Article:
Big data analytics is a leading business priority for most mid-size and large companies, but managing and analyzing large and ever-growing data sets remains a persistent challenge.
By Jack Rosenberger
Big data analytics is a top priority for eight in 10 mid-size and large companies, according to a new survey by QuinStreet Enterprise. While the respondents are pouring money into big data initiatives in order to enable quicker and more accurate decision-making, the companies are concerned about project and management costs, the ability to scale infrastructure, and making analytics easy for a wide variety of end users.
The report, "2014 Big Data Outlook: Big Data is Transformative—Where is Your Company?", is based on the online responses of 540 IT decision-makers in North America, and examines how and why small, medium and large companies are using big data, the challenges of deployment, and the use of vendors and technologies. For a copy of the report, click here.
"For CIOs, one of the report's key takeaways is how high a priority big data is for many companies," says Salvatore Salamone, senior manager for customer content, QuinStreet Enterprise. "If they are considering it, other people in their market are also considering it. Overall, 77 percent of the respondents said it is a high priority."
One of the report's most surprising findings is the high percent of mid-size companies (57 percent) for which big data analytics is a top priority. "What stood out is that mid-size companies, in particular, are looking at big data as a way to differentiate themselves from competitors," says Salamone. "You don't need to be a Fortune 500 company to put big data to your advantage. Open source solutions like Hadoop are making big data analytics available to companies of all sizes."
The Allure of Big Data Analytics
Not surprisingly, the respondents said the appeal of big data analytics is faster and more accurate decision-making, a finding that is consistent with previous big data surveys. The respondents cited the top benefits as more transparent and usable information (74 percent), more accurate and timely decision-making (72 percent), scalability (67 percent), real-time access to big data (65 percent), and more timely integration of data (63 percent) and a faster determination of change (63 percent).
When asked what types of big data analytics business-use cases their organization is involved in, the top five uses were:
- improving speed and reducing complexity (62 percent)
- customer retention (50 percent)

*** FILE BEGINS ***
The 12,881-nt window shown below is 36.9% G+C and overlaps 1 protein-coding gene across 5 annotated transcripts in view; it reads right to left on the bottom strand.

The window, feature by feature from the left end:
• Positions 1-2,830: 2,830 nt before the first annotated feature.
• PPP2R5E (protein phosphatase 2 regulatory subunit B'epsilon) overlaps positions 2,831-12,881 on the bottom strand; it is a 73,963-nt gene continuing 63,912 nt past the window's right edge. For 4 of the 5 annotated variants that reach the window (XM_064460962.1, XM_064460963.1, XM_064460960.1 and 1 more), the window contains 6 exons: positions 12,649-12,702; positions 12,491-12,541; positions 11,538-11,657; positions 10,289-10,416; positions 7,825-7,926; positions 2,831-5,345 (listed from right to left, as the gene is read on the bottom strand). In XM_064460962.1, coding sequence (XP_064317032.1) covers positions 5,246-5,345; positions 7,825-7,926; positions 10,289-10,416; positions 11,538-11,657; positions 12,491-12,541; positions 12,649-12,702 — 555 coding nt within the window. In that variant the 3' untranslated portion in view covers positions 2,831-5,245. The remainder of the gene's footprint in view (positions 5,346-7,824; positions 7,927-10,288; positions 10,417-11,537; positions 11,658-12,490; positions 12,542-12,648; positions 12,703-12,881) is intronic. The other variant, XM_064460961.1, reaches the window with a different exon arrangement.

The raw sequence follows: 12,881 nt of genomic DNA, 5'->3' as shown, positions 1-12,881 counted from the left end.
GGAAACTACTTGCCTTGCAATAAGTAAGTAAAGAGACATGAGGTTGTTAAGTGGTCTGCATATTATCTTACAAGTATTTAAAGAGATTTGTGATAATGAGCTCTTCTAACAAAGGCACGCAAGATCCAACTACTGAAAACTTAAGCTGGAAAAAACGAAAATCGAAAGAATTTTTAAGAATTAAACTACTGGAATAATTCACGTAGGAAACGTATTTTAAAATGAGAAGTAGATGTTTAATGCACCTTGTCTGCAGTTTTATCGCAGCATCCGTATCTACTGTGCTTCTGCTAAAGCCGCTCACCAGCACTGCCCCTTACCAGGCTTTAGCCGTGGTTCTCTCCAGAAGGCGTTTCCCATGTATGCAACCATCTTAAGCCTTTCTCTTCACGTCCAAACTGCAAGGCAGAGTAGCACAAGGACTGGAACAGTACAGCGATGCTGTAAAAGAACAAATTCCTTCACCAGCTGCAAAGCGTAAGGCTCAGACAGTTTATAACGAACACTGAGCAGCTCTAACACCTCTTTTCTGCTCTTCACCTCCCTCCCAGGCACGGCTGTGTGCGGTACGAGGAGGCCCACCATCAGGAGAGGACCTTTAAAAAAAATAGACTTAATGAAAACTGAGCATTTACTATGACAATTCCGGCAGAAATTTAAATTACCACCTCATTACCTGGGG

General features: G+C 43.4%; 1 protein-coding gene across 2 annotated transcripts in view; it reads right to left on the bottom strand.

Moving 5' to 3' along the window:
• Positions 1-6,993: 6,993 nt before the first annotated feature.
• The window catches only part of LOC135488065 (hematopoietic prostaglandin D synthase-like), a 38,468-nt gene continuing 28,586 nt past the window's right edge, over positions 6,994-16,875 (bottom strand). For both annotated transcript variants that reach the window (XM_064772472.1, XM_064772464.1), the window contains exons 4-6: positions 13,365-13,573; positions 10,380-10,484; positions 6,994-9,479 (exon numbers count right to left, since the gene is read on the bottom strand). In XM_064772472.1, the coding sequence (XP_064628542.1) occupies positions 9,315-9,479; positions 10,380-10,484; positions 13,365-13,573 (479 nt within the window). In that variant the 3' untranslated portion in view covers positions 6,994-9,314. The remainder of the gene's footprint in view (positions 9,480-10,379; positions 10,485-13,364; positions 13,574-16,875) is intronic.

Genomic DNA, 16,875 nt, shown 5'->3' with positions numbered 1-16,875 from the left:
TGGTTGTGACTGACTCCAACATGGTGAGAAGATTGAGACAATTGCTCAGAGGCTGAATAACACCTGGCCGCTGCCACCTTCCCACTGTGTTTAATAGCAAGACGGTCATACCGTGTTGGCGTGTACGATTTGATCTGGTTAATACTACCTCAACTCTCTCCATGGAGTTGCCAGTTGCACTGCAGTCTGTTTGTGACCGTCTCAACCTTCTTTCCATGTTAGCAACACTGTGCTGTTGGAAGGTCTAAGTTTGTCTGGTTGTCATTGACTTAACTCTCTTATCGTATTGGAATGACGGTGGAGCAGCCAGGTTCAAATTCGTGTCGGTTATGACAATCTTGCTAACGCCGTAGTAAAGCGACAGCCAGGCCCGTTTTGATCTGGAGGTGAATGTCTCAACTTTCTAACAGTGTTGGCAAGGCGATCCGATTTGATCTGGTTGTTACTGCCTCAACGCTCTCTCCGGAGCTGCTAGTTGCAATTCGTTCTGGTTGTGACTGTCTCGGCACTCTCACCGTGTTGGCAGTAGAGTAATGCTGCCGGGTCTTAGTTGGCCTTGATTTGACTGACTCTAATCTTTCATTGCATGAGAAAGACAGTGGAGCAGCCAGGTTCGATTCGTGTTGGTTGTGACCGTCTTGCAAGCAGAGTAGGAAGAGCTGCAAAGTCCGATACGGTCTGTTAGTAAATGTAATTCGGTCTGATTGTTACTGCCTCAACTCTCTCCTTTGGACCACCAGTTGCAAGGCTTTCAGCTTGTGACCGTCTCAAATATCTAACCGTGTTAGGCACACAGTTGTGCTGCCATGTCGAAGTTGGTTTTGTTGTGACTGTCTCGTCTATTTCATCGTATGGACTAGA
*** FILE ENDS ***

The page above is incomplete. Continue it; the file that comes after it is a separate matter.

- product development (47 percent)
- gaining a competitive advantage (46 percent)
- optimizing ecommerce user experience (31 percent)
Despite all of the attention (and considerable hype) about big data analytics, the survey revealed it is still an emerging field, says Salamone. "When we asked people what vendors they planned to work with for a big data solution, the number one answer was 'none,' " Salamone notes. "Forty-three percent said 'none,' and only one vendor got more than 10 percent. You have clear leaders in more established industries. But one of the reasons why there is no clear big data leader is that so many different technologies go into a big data solution. There are clear leaders for particular products, like IBM and Oracle, but there is no single place to get help with a big data solution."
For many companies, one of the biggest challenges is handling increasingly large volumes of data. Almost half of the respondents (48 percent) manage at least 10 TB of data each month and 21 percent handle at least 100 TB of data per month. Another leading challenge is managing project scalability, with the top difficulties being establishing easy-to-use tools (42 percent), increasing network bandwidth (41 percent) and adding hardware, such as servers and storage (39 percent).
One of the survey's unwelcome surprises is how persistent the challenges of managing and analyzing big data are for companies today. "The challenges don't go away," says Salamone. "In the early stages, businesses encounter challenges, but the challenges hardly diminish when you look at the broader market of companies that are already doing this. Big data involves, among other things, integrating products, software compatibility and data formatting. Those are issues that won't go away. In previous surveys, the early adopters face one set of problems and as they progress, they face a new set of challenges, but with big data, the challenges don't change."
About the Author
Jack Rosenberger is the managing editor of CIO Insight. You can follow him on Twitter via @CIOInsight. To read his previous CIO Insight article, "Protecting Your Brand in Cyberspace," click here.